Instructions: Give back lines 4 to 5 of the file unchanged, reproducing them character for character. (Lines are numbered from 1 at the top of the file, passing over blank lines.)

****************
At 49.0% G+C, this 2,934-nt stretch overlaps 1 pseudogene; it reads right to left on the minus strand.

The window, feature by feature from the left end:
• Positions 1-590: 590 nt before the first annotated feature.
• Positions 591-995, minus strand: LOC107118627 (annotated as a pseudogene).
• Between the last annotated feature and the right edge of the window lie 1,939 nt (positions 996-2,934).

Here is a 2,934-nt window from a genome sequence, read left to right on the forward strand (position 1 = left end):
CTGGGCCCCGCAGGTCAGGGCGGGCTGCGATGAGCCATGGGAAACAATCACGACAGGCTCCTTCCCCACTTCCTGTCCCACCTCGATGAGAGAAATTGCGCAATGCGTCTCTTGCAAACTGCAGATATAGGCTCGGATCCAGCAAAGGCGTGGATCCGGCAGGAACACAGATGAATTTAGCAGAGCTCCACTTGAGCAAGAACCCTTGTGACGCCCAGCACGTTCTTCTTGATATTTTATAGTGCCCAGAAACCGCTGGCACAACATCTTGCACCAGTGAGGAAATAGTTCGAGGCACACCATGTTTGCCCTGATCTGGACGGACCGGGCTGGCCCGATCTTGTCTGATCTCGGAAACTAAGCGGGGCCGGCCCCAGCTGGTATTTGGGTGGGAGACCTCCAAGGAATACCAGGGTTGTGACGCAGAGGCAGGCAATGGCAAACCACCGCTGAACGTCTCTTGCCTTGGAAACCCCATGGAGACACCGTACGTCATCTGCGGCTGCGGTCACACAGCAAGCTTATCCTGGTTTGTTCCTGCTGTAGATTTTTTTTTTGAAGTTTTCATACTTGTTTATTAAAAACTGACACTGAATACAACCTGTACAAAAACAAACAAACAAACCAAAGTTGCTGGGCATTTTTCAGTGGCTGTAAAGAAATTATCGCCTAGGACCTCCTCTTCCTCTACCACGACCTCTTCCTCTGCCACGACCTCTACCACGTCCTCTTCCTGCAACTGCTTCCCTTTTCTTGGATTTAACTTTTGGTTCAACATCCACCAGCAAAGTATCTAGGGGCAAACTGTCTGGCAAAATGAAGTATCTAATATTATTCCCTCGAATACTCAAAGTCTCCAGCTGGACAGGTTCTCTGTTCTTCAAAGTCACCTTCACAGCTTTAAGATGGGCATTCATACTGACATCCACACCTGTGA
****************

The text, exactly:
• Positions 591-995, minus strand: LOC107118627 (annotated as a pseudogene).
• Between the last annotated feature and the right edge of the window lie 1,939 nt (positions 996-2,934).